'Bush cricket can give us superhuman hearing'
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A newly discovered hearing organ in bush crickets' ears could hold clue to superhuman hearing, researchers claim.
A previously unidentified hearing organ in the South American bush crickets' ear could pave way for new advances in bio-inspired acoustic sensors, including medical imaging and hearing aid development, they said.
Researchers from the University of Bristol and University of Lincoln discovered the missing piece of the jigsaw in the understanding of the process of energy transformation in the 'unconventional' ears of the bush crickets or katydids.
Bush crickets have four tympana or ear drums - two on each foreleg, but until now it has been unknown how the various organs connect in order for the insect to hear.
As the tympana - a membrane which vibrates in reaction to sound - does not directly connect with the sensory receptors, it was a mystery how sound was transmitted from air to the mechano-sensory cells.
Researchers discovered a newly identified organ while carrying out research into how the bush-cricket tubing system in the ear transports sound.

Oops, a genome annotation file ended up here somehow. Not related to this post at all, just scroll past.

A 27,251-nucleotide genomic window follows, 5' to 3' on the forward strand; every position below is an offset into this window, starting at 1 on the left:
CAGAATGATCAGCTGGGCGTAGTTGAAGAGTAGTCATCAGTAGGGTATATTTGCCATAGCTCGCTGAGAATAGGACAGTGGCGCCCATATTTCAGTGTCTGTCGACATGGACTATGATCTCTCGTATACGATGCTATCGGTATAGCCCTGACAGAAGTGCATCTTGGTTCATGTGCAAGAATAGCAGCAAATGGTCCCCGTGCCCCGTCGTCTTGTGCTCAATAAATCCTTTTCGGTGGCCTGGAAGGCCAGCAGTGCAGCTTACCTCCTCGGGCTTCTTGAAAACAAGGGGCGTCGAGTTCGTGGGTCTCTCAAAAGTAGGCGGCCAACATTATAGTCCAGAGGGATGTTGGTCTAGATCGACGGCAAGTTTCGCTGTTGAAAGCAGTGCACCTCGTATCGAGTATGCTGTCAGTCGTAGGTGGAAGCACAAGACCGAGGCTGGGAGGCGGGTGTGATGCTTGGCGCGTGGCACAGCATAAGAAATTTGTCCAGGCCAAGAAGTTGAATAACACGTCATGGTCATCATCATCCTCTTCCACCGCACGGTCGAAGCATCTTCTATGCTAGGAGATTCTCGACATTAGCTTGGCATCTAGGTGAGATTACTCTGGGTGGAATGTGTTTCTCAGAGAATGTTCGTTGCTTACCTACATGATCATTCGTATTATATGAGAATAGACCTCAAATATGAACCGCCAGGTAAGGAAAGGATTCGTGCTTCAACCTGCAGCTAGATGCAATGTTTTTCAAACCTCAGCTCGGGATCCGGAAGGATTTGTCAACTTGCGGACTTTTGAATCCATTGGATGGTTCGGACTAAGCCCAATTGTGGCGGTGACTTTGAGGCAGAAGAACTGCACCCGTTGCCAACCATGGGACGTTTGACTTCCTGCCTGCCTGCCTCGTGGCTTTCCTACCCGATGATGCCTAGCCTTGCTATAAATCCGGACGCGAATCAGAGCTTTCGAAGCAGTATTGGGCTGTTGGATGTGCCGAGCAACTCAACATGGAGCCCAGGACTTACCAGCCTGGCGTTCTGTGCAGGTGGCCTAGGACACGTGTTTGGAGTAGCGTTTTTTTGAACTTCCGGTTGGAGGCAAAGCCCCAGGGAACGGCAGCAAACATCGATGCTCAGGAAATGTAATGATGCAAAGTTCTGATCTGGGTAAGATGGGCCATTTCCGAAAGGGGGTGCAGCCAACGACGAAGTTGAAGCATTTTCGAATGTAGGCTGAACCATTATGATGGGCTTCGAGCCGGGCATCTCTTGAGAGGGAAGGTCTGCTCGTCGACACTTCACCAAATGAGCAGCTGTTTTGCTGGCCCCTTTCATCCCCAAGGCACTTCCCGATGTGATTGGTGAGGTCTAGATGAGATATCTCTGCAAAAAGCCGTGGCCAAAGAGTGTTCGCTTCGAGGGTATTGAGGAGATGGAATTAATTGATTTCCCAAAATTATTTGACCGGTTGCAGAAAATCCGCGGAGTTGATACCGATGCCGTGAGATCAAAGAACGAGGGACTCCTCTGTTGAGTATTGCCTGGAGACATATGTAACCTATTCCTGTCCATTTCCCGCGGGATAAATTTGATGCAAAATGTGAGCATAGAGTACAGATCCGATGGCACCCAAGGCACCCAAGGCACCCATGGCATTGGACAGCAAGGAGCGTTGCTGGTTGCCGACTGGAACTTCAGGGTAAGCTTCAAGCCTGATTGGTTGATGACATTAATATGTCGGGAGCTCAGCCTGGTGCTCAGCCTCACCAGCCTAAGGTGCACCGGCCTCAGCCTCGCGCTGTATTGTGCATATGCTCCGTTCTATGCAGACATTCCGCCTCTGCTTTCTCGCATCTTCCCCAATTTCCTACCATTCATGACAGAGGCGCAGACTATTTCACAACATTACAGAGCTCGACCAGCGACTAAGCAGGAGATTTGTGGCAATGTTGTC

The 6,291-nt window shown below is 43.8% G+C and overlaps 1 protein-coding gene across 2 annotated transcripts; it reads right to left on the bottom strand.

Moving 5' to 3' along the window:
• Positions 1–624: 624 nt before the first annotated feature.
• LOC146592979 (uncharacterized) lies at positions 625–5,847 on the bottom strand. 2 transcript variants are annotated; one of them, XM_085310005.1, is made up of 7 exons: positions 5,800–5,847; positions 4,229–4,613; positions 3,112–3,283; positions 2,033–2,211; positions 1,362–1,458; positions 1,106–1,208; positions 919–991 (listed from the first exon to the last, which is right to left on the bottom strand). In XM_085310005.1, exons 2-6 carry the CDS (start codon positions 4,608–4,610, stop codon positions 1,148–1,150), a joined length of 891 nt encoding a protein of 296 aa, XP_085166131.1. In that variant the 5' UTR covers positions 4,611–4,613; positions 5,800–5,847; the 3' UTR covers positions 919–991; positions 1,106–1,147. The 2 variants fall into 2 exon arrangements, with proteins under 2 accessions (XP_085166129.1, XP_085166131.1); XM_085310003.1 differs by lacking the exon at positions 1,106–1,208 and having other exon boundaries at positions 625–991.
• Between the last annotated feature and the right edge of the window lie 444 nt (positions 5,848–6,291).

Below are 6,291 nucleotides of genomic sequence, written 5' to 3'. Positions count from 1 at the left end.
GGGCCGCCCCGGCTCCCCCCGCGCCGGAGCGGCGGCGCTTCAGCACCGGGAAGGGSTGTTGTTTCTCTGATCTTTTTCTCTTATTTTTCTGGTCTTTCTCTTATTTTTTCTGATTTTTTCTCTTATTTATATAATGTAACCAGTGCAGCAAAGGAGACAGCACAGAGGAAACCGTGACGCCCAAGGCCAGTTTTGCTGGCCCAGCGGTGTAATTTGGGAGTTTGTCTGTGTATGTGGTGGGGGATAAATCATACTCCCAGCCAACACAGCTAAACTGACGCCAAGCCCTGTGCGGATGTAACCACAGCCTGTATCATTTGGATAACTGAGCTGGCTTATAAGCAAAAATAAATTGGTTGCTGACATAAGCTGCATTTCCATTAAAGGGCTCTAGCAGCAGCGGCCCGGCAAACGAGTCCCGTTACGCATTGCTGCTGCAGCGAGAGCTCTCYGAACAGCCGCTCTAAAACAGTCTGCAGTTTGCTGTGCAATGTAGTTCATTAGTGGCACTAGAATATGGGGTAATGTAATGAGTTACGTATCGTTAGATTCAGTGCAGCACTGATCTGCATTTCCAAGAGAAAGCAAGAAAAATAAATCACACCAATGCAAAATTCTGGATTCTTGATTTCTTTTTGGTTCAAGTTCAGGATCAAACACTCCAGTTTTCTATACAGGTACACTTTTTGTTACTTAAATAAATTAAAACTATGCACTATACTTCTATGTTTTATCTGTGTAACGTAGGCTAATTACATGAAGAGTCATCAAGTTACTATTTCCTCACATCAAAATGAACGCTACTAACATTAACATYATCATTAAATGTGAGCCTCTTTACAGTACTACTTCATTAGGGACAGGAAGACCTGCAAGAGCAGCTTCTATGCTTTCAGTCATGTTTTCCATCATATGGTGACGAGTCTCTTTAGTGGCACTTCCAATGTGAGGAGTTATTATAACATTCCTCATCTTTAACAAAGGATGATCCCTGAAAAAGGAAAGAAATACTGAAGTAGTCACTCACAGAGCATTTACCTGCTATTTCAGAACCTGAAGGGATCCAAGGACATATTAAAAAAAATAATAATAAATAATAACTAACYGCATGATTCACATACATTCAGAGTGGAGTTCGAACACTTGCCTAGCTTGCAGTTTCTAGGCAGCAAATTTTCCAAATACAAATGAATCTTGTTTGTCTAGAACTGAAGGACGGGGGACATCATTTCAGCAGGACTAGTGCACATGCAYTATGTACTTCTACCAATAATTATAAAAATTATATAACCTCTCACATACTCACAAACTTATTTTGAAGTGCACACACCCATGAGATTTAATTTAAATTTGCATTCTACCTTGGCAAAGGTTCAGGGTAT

The research focused on the bush cricket Copiphora gorgonensis, a neotropical species from the National ParkGorgona in Colombia, an island in the Pacific.
Results suggest that the bush cricket ear operates in a manner analogous to that of mammals.
"We discovered a novel structure that constitutes the key element in hearing in these insects, which had not been considered in previous work. The organ is a fluid-filled
vesicle, which we have named the 'Auditory Vesicle'," researcher," Dr Fernando Montealegre-Z said.
He said this hearing organ mediates the process of conversion of acoustic energy (sound waves) to mechanical, hydraulic and electrochemical energy.
"The integration laser Doppler vibrometry and micro-CT scanning allowed us to identify the auditory vesicle and to conclude that the process relies on a tympanal lever system analogous to the mammalian ossicles.